What: All Issues : Making Government Work for Everyone, Not Just the Rich or Powerful : Adequate Government Funding for a Broad Range of Human Needs : (S. 2038) On an amendment to require any bill on the Senate floor to be accompanied by a report on whether it would create a program or agency that duplicates services already provided by the federal government (2012 senate Roll Call 10)
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(S. 2038) On an amendment to require any bill on the Senate floor to be accompanied by a report on whether it would create a program or agency that duplicates services already provided by the federal government
senate Roll Call 10     Feb 02, 2012
Progressive Position:
Nay
Progressive Result:
Win

This vote was on an amendment by Sen. Tom Coburn (R-OK) aimed at reducing overlapping programs in the federal government.

Sen. Coburn’s amendment would have required the Congressional Research Service to author a new report for each bill that comes to the Senate for consideration. The report would tell senators whether the bill would establish any programs or agencies that overlap with services the federal government already provides.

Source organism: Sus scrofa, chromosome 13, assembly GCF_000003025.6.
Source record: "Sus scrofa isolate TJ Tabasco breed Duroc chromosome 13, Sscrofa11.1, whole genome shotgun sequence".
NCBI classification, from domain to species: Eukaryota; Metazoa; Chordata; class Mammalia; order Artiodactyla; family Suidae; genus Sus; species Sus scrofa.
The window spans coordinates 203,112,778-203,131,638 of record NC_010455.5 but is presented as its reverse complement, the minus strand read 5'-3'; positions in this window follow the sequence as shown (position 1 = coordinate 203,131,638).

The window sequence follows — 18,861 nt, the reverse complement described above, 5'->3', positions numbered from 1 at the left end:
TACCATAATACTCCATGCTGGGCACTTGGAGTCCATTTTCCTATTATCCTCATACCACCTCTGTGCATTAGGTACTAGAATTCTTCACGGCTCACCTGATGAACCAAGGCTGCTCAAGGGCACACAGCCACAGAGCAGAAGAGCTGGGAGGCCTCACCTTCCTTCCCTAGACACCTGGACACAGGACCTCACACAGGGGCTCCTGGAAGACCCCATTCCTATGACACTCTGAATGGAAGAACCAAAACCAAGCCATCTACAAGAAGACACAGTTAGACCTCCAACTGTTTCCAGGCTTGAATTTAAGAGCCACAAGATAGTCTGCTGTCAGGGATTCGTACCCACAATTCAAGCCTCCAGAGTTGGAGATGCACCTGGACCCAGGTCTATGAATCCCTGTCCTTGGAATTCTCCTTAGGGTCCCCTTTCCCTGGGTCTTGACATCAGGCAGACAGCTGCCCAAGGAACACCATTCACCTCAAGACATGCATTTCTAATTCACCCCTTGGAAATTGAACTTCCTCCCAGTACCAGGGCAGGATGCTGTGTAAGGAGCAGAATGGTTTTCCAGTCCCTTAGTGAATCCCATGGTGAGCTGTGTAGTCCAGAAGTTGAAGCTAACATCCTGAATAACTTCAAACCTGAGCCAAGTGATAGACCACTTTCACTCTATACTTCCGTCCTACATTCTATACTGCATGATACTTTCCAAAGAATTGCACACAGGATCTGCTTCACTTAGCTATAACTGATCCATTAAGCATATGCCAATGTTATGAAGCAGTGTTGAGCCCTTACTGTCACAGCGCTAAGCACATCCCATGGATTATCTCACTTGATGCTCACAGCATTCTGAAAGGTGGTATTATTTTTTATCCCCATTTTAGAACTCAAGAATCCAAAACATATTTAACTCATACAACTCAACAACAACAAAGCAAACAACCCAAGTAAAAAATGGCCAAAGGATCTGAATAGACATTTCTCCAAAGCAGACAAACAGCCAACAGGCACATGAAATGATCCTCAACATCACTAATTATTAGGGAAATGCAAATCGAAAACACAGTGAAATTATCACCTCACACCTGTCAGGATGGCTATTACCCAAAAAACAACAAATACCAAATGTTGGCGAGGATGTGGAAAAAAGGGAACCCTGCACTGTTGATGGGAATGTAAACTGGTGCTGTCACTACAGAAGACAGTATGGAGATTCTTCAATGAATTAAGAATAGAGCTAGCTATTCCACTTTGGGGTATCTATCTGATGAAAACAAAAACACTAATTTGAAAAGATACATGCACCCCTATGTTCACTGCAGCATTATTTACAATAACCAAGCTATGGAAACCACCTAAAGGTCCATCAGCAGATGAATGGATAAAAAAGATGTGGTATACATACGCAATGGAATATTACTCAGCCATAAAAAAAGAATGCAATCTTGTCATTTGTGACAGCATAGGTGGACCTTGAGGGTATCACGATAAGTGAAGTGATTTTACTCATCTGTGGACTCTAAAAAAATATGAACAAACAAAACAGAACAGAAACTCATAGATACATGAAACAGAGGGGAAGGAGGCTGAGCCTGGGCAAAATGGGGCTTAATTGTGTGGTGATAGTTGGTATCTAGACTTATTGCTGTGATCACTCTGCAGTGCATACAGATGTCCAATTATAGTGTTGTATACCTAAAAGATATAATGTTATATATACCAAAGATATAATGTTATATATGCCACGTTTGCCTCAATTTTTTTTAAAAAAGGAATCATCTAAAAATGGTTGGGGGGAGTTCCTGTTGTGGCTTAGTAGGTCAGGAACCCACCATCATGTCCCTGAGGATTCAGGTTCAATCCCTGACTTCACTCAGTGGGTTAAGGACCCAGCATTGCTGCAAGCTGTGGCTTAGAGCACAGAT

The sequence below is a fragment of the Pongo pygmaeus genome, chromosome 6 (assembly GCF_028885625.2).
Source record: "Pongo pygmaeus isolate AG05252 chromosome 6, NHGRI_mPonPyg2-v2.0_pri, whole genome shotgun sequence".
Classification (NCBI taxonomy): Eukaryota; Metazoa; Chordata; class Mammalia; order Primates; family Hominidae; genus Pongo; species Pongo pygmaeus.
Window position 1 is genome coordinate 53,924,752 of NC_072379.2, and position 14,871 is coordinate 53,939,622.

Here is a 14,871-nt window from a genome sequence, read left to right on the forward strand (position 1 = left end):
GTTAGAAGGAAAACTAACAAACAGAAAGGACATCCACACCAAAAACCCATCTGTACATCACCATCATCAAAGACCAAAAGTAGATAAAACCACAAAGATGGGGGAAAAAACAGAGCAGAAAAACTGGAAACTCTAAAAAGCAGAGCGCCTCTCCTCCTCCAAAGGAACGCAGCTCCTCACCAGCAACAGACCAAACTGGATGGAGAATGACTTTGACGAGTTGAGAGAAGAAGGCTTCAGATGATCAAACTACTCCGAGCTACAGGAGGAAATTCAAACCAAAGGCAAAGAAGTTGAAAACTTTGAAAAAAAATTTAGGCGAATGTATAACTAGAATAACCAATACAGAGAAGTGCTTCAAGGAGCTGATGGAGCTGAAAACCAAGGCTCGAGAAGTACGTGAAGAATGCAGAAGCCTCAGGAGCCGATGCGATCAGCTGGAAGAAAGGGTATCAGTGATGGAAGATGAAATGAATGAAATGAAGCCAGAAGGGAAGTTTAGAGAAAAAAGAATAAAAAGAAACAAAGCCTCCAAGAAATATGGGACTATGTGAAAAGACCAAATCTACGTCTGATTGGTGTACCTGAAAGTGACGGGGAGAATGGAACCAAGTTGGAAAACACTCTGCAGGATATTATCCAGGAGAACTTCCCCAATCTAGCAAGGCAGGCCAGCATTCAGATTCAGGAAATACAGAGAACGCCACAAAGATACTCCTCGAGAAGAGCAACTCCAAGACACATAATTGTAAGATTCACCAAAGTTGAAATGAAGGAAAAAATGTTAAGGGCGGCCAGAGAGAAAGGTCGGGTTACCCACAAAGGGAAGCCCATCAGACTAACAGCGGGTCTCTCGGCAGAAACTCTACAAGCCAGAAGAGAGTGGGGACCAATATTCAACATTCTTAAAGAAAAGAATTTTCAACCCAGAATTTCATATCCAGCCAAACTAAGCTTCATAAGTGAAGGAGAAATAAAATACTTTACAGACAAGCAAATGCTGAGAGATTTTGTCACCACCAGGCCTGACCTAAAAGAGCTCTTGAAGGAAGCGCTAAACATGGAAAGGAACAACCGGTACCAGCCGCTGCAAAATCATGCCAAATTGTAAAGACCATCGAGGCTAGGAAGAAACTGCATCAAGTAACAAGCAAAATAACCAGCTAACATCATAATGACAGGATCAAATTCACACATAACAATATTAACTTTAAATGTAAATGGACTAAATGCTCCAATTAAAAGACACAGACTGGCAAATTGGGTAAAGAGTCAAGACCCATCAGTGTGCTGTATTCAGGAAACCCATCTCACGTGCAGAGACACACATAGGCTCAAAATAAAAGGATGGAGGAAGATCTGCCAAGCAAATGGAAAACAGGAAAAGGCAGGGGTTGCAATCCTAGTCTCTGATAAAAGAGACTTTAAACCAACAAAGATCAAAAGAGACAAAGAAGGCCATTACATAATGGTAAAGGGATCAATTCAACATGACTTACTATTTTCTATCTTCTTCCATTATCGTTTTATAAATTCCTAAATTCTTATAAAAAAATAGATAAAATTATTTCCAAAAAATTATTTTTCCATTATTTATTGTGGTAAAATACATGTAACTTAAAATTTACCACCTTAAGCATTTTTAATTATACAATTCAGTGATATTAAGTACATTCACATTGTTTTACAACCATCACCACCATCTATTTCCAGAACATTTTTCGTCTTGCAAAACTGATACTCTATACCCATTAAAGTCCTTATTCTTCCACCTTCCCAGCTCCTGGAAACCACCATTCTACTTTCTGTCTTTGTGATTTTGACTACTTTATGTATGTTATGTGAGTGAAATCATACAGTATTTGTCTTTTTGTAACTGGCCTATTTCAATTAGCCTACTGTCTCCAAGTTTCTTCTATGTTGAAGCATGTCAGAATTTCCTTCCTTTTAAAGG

“All I am asking is, let's do a double-check, especially in the time of trillion-dollar deficits,” Sen. Coburn said. “We ought to do a double-check and make sure we are not duplicating something that is already happening.”

Opponents of Sen. Coburn’s amendment argued that Senate committees, which normally review bills before they go to the full Senate for consideration, should be able to handle this task. To add a requirement for a Congressional Research Service report would create a significant backlog that would delay legislation, Sen. Joseph Lieberman (ID-CT) said.

Even though 60 senators voted for Sen. Coburn’s amendment and only 39 voted against, it was defeated because it was brought up under rules that require support from two-thirds of senators for passage. Voting “yea” were 46 Republicans and 14 Democrats. Voting “nay” were 39 Democrats, including a majority of progressives. As a result, the STOCK Act moved forward without requiring that legislation in the Senate be accompanied by a new report from the Congressional Research Service.

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